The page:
Example: Take a cooking website. You provide users with a specific recipe card, like Vegetarian Lasagna. They must find where it fits within a pre-arranged set of categories. This tests if the site's organization makes sense to the user.
5. Modified-Delphi Card Sorting
The Modified-Delphi card sorting method evolves with each participant. Initially, the first participant conducts a complete card sort where they organize and arrange the items in a way that makes sense to them. This forms the baseline model. Subsequent participants refine this model, each building upon the previous person's work. The process continues, with each participant iterating on the model left by the one before.
Example: A team designing a health app categorizes features like Exercise Tracking, Diet Plans, and Mental Wellness. Each participant sorts these features individually; then, they discuss their choices collectively to reach a consensus.
6. Remote Card Sorting
Remote card sorting allows participants to sort cards through online tools. This method is convenient to reach a broader and more diverse audience.
Example: An e-commerce site might use an online tool to have users sort product categories like Electronics, Home Goods, and Fashion. Participants complete the task on their computers instead of attending a formal session.
Tree Testing vs Card Sorting: Which One Should You Prefer?
Before we start with the evaluation, here’s a quick overview of both techniques:
In tree testing, users navigate through a simplified text version of the site's structure to find items. It reveals how easily they can locate information.
Card sorting helps you understand how users categorize information. Participants organize topics or items into groups that make sense to them.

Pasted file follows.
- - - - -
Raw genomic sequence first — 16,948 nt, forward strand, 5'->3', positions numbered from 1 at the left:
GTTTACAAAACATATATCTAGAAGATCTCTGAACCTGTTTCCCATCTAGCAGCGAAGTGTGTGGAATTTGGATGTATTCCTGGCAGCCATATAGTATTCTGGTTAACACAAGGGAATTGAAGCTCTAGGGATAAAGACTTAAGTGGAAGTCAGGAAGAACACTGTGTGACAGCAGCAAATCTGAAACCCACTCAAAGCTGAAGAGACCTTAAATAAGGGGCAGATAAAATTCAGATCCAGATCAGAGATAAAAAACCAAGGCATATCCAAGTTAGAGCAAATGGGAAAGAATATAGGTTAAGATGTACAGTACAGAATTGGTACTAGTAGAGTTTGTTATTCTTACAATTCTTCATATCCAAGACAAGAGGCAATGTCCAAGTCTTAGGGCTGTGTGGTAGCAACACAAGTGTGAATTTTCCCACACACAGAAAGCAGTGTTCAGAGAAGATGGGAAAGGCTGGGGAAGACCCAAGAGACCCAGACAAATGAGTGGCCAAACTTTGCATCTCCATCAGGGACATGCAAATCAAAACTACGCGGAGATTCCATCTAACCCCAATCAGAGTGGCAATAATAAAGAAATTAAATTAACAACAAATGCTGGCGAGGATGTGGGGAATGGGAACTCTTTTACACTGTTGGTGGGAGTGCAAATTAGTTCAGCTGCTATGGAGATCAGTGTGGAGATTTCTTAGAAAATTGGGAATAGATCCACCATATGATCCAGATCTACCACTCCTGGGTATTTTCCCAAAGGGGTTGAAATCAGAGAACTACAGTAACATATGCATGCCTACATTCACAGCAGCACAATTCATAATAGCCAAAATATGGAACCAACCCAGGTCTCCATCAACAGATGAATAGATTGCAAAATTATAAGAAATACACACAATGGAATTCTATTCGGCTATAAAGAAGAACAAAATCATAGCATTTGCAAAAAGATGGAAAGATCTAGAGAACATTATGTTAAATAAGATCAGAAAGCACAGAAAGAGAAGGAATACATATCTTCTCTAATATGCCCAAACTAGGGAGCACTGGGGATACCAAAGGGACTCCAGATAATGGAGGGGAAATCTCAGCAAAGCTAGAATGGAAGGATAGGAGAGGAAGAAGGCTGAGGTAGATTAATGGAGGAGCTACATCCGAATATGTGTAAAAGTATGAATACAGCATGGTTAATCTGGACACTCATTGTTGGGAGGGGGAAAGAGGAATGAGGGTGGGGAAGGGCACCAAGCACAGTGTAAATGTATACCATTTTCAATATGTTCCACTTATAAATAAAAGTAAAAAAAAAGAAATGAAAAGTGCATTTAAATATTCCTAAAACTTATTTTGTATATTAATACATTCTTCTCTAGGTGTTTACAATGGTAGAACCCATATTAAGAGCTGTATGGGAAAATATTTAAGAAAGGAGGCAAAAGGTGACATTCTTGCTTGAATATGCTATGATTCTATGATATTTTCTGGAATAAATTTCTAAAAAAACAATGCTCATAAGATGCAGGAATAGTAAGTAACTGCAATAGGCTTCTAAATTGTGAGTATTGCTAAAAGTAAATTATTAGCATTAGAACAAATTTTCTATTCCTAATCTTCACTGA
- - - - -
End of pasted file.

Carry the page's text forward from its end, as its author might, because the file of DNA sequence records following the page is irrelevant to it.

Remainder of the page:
William Hudson, UX designer and author, discusses tree testing in more detail. Watch this video to understand more about getting started with tree testing.
Choosing between these methods depends on your project's stage and goals. If your current IA seems problematic and you need to assess its effectiveness, start with tree testing. This method will show where users struggle to find information. It provides a clear picture of the areas that need improvement.
After you understand the shortcomings of your current IA through tree testing, proceed with card sorting. This method can help you understand how users think you should organize your content. An open card sort lets you capture your users' natural categorizations and terminologies, which is crucial for an intuitive and user-friendly IA.
Finally, conduct another tree test after reworking your IA based on card sorting insights. This will help you compare the new IA against the old one using similar tasks. This comparison will highlight the effectiveness of your changes. It’ll help you align your updated IA better with user expectations and behaviors.
What Tools Do You Need to Conduct a Card Sort?
Card sorting doesn’t require fancy tools. Using basic office supplies, you can sort with index cards and markers. However, there are several digital tools available to enhance the research process. Here’s an overview of six online tools that can help you streamline the card-sorting process.
Various online tools are available to facilitate this process, each with unique features. Here’s a detailed look at some popular card-sorting tools:
Optimal workshop card sort tool allows for open and closed card sorts and provides detailed analysis features. The platform offers automated analysis to help you save time with methods like Dendrograms and the Similarity Matrix. These features allow for quick identification of common themes and user mental models.